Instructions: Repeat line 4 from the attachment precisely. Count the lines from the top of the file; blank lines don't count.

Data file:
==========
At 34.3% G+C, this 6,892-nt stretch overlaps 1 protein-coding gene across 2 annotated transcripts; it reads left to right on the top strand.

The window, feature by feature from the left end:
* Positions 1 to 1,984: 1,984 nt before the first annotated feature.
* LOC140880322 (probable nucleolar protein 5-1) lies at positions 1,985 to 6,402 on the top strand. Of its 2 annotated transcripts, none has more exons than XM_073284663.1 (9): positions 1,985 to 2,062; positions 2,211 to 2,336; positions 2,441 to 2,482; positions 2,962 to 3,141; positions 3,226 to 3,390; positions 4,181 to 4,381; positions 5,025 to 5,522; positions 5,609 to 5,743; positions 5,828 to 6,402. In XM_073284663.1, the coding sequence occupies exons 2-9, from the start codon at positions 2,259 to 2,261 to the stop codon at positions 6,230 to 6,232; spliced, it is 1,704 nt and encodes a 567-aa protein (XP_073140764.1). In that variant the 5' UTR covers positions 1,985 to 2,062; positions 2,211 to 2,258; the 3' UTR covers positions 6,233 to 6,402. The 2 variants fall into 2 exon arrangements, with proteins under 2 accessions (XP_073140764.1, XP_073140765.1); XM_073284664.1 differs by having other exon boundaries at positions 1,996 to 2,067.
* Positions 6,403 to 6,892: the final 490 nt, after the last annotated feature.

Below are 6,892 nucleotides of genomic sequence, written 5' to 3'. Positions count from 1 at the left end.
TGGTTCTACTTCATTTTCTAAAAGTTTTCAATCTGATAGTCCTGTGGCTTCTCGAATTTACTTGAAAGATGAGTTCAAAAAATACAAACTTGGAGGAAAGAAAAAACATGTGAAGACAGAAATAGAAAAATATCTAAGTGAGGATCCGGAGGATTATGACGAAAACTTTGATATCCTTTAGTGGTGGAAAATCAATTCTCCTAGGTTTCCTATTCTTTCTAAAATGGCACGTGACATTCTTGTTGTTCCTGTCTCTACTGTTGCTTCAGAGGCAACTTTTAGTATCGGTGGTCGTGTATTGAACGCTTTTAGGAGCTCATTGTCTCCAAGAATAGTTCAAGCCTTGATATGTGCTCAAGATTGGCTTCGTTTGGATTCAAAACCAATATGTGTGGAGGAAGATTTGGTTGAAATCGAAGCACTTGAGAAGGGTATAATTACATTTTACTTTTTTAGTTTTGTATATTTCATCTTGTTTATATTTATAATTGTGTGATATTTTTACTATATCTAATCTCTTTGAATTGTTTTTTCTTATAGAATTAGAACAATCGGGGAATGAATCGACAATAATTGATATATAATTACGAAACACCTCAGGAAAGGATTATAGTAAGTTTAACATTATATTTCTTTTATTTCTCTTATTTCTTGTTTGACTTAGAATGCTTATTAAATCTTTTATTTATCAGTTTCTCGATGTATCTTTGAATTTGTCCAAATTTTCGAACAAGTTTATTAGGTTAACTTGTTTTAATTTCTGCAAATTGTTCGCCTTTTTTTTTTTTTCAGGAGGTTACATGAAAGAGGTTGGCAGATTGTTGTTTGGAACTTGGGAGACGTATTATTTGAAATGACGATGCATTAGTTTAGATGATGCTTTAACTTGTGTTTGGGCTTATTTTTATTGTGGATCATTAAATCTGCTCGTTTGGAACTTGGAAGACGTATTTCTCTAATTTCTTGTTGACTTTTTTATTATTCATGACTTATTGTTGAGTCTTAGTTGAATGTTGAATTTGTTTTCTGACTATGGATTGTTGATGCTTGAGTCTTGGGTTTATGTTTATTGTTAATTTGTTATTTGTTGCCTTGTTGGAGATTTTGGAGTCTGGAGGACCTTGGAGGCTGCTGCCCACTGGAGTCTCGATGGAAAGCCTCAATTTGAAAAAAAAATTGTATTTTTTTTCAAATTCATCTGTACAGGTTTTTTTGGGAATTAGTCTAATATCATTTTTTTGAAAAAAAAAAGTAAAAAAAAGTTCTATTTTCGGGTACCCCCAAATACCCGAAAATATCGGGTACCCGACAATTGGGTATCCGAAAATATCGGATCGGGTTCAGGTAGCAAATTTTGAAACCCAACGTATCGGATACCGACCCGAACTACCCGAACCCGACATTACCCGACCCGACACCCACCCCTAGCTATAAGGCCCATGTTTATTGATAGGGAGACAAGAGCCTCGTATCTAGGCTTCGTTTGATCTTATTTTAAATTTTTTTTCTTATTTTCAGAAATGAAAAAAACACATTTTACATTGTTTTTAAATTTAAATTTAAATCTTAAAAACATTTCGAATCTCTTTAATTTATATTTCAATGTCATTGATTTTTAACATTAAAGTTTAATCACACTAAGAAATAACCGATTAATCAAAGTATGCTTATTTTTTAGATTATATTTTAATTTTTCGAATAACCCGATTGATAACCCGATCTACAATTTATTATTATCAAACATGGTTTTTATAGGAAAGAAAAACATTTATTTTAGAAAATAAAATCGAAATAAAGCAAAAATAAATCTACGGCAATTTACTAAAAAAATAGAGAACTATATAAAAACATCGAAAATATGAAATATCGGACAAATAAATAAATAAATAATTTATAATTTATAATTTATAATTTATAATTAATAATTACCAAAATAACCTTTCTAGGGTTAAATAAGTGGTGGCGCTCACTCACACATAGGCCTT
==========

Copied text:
* LOC140880322 (probable nucleolar protein 5-1) lies at positions 1,985 to 6,402 on the top strand. Of its 2 annotated transcripts, none has more exons than XM_073284663.1 (9): positions 1,985 to 2,062; positions 2,211 to 2,336; positions 2,441 to 2,482; positions 2,962 to 3,141; positions 3,226 to 3,390; positions 4,181 to 4,381; positions 5,025 to 5,522; positions 5,609 to 5,743; positions 5,828 to 6,402. In XM_073284663.1, the coding sequence occupies exons 2-9, from the start codon at positions 2,259 to 2,261 to the stop codon at positions 6,230 to 6,232; spliced, it is 1,704 nt and encodes a 567-aa protein (XP_073140764.1). In that variant the 5' UTR covers positions 1,985 to 2,062; positions 2,211 to 2,258; the 3' UTR covers positions 6,233 to 6,402. The 2 variants fall into 2 exon arrangements, with proteins under 2 accessions (XP_073140764.1, XP_073140765.1); XM_073284664.1 differs by having other exon boundaries at positions 1,996 to 2,067.